GOD

What is God?

Paul Tillich, often considered the most influential theologian of the 20th century wrote of God as being itself. In the early 1950s, Tillich wrote, “The only possible answer seems to be that God is being-itself, in the sense of the power of being or the power to conquer non-being.” [Systematic Theology, Vol. 2: Existence and the Christ, University of Chicago Press, 1957, p. 11]

Yael Shy, more recently, in his article “Being-ness: Your God”, in the Fall 2013 issue of Inquiring Mind, [Vol. 30, #1, The God Issue] wrote,

“… I finally understood what the retreat teachers were getting at. The great stillness—the silent ‘emptiness’ full of everything—that was what Judaism meant when it talked about God… God was this present-ness of all things, continually unfolding in each new moment. God was the container that held all the pain and brokenness of the world. And yet, God was also in the pain and brokenness. God was not something to be ‘believed in.’ God was something to be experienced, and God-nature was always being experienced, whether I knew it or not.”

As Hegel believed, God continues to reveal God-self to us through the advance of history. One day, I predict, we will have the proof of God, for which so many search.

In support of that prediction, I want to offer my version of the history of God, with God beginning as a force of cosmic proportions.

Consider the force of the open sea, unwieldy, uncontrollable, devastating, and destructive as well as serene, magnificent, a force of life, a force that creates life as easily as it takes it. Now shift your consideration to the wind, a whisper against your cheek, a category 4 hurricane reeking destruction as it travels across land or water, and a tornado scattering life and limb across scores of miles. Extend your consideration again to earthquakes that result from the shifting of tectonic plates creating lakes, mountains, and continents and taking away continents. These are forces of nature.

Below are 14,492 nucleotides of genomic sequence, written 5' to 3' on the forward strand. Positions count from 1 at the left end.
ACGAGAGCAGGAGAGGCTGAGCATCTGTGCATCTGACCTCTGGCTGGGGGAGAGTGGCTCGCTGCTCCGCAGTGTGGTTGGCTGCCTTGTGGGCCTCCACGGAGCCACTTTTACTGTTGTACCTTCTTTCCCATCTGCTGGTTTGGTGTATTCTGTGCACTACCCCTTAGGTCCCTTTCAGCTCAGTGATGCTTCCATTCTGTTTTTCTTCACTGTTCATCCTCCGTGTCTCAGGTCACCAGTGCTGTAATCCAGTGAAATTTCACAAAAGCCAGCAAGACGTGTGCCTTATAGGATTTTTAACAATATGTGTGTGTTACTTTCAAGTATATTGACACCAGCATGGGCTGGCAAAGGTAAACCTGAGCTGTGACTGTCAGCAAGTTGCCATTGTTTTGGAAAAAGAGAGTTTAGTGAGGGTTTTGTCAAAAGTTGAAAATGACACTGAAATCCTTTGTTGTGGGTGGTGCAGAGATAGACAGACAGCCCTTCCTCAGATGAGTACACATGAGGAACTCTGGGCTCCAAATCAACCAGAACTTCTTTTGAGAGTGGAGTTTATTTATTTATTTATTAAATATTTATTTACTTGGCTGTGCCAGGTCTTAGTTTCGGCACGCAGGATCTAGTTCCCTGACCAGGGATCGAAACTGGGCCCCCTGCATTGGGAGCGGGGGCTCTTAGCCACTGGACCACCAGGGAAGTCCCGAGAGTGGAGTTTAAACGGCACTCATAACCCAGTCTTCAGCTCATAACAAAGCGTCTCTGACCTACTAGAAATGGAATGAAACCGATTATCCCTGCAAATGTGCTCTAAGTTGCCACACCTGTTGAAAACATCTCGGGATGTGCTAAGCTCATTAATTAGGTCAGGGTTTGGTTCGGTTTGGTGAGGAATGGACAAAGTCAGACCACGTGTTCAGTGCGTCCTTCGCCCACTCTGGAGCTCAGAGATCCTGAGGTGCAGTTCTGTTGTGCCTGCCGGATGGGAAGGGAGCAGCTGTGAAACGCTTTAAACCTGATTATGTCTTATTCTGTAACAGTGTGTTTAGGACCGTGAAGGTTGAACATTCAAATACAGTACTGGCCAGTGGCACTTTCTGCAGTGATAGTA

Broaden your consideration to the universe. Try to conceive of the power of solar winds, black holes, planet killing meteors, absolute darkness, and vastness without end. Now stretch your consideration, even further, to the force that creates solar systems and life from plankton to complex sentient mammals.

Range your consideration even further to a sentient force behind all that power. That force begins in the void of nothingness, extends its will to create ever more complexities until it achieves sentient, creative, destructive, compassionate, ruthless, healing, murderous, philanthropic, greedy bipeds with opposing thumbs.

What begins as a primitive singularity advances through millennia without end into a vastly creative, complex, and almost benevolent force behind a universe of points of light and life scattered throughout the dark and lifeless.

That is God. God cannot be a being, though God might be an entity without form. God is force. Perhaps Lawrence Kasdan, to whom the conception of “the force” in The Empire Strikes Back, is ascribed, understood more than he knew. And perhaps I know less than I think I know.

Christian philosophers of the late 18th to early 19th century like Friedrich Daniel Ernst Schleiermacher, and Georg Wilhelm Friedrich Hegel were onto something as they wrote that God and humanity advance through history together.